GRINGO SALSA: THE MUSIC OF JOHN CAIN
North America's illicit love affair with Latin music is exquisitely consummated in the music of John Cain. It's a marriage of breezy Brazilian jazz, Mexican boleros, Salsa, Spanish favorites and enchanting original songs and instrumentals.
Cain's infatuation with Latin musical genres began where he grew up in Southern California, right across the border from Mexico. ( In this part of the country, you're seduced early on by the romantic Spanish language, the balmy climate, and captivating Latin rhythms. )
His travels to Spain and Latin America have infused his music with the scirocco winds of Spain, the torrid rains of Yucatan, and the sultry beaches of the Mexican Riviera. For souvenirs, he brought back spicy Bossa Novas, Sambas, and Mambos for everyone to savor, which he blends into his own brand of "Gringo Salsa."
Listen. You, too, may find yourself seduced. Let Cain guide you expertly through this love triangle in Spanish, Portuguese, English, Italian and French. Once you're an "aficionado you'll want to dip into his tasty gringo salsa again and again!
The Ballad Of El GüEro Del Sombrero
Or: What's a gringo like you doing in a place like this?
By Candis Burkhardt
There was a convergence of musicians, poets, dancers, artists and aficionados from around the world. Everyone was welcome at "Latino's," a funky little beatnik-bohemian bistro near barrio Old Town in San Diego, California.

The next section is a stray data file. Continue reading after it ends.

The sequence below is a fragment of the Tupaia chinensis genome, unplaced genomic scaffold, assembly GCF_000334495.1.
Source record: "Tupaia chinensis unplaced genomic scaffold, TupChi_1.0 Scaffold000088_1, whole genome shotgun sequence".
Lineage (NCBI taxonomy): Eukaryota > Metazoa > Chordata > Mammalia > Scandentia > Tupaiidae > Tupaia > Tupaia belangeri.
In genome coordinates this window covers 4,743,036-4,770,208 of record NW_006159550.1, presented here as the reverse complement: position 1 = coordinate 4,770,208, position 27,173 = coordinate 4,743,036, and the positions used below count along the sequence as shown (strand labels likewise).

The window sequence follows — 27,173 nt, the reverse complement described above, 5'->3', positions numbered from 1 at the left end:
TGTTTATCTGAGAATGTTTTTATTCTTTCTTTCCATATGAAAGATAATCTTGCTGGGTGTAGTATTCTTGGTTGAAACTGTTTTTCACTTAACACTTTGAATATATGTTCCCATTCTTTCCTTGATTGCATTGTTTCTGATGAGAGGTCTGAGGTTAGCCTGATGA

On any given night, "Latino's" overflowed with the passion of Spanish dancers, flamenco guitarists and gypsy violinists; The excitement of porteños* dancing tango, and Tapatios* performing Mariachi. There were nights where Brazilians played samba, bossa nova; Cubans and Jarochos* played salsa and boleros.
One magical night, all the tables were pushed aside to squeeze in a troupe of Mexican Ballet Folklórico. It was inevitable that the joint would be raided by the Vice Squad's noise abatement unit.
From this swirling vortex of Latin music genres, pianist/composer John Cain emerged with a deeper sense of his musicianship in all things "Latino." In this venue he was known as "El Güero Del Sombrero.*
It was here El Güero collaborated with Veracruz guitarist extraordinaire Julio De La Huerta and master song writer-poet Juan Manuel Morones of Chihuahua. The result of this union was the two CDs, "Todo Latino" and "Más Latino" collections of songs written by Cain, De La Huerta and Morones.
Latino's" is only a legend now, but the spirit lives on in this music. Here Cain recreates the essence of
those Latin rhythms that drove the passion.
Step inside and re-live the legend...Everyone is welcome!